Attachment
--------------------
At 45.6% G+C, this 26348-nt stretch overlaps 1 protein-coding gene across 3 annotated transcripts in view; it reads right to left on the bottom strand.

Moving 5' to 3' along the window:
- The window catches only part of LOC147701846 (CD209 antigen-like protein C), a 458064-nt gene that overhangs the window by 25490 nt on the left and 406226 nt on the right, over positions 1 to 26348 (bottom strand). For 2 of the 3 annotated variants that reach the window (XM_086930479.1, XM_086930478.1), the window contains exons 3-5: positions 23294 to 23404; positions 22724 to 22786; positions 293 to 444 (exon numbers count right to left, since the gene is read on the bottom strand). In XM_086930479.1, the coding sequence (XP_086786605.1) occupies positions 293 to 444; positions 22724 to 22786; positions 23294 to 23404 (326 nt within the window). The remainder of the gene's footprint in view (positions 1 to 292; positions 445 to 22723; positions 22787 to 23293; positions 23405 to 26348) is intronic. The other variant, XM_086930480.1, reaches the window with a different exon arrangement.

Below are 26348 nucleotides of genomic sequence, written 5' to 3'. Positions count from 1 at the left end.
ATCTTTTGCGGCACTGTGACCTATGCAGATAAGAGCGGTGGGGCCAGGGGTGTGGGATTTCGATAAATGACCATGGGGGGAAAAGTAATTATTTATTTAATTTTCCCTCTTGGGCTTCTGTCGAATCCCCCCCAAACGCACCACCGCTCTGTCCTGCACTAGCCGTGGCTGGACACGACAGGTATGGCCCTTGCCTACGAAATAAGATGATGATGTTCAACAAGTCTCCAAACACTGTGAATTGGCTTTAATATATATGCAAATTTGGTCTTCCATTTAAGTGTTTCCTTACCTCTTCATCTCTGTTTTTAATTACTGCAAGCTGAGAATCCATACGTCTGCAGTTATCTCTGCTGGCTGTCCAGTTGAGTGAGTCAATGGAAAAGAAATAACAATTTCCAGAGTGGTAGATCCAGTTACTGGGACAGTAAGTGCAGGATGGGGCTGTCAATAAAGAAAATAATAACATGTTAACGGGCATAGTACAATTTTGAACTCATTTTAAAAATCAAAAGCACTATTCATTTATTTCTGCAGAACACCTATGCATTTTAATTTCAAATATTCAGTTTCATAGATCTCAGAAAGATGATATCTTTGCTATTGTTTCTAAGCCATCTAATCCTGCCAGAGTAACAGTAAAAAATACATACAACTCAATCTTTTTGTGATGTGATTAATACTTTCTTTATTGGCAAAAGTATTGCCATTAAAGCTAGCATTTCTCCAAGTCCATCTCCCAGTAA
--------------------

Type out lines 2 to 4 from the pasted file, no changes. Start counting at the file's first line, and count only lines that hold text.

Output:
Moving 5' to 3' along the window:
- The window catches only part of LOC147701846 (CD209 antigen-like protein C), a 458064-nt gene that overhangs the window by 25490 nt on the left and 406226 nt on the right, over positions 1 to 26348 (bottom strand). For 2 of the 3 annotated variants that reach the window (XM_086930479.1, XM_086930478.1), the window contains exons 3-5: positions 23294 to 23404; positions 22724 to 22786; positions 293 to 444 (exon numbers count right to left, since the gene is read on the bottom strand). In XM_086930479.1, the coding sequence (XP_086786605.1) occupies positions 293 to 444; positions 22724 to 22786; positions 23294 to 23404 (326 nt within the window). The remainder of the gene's footprint in view (positions 1 to 292; positions 445 to 22723; positions 22787 to 23293; positions 23405 to 26348) is intronic. The other variant, XM_086930480.1, reaches the window with a different exon arrangement.

Below are 26348 nucleotides of genomic sequence, written 5' to 3'. Positions count from 1 at the left end.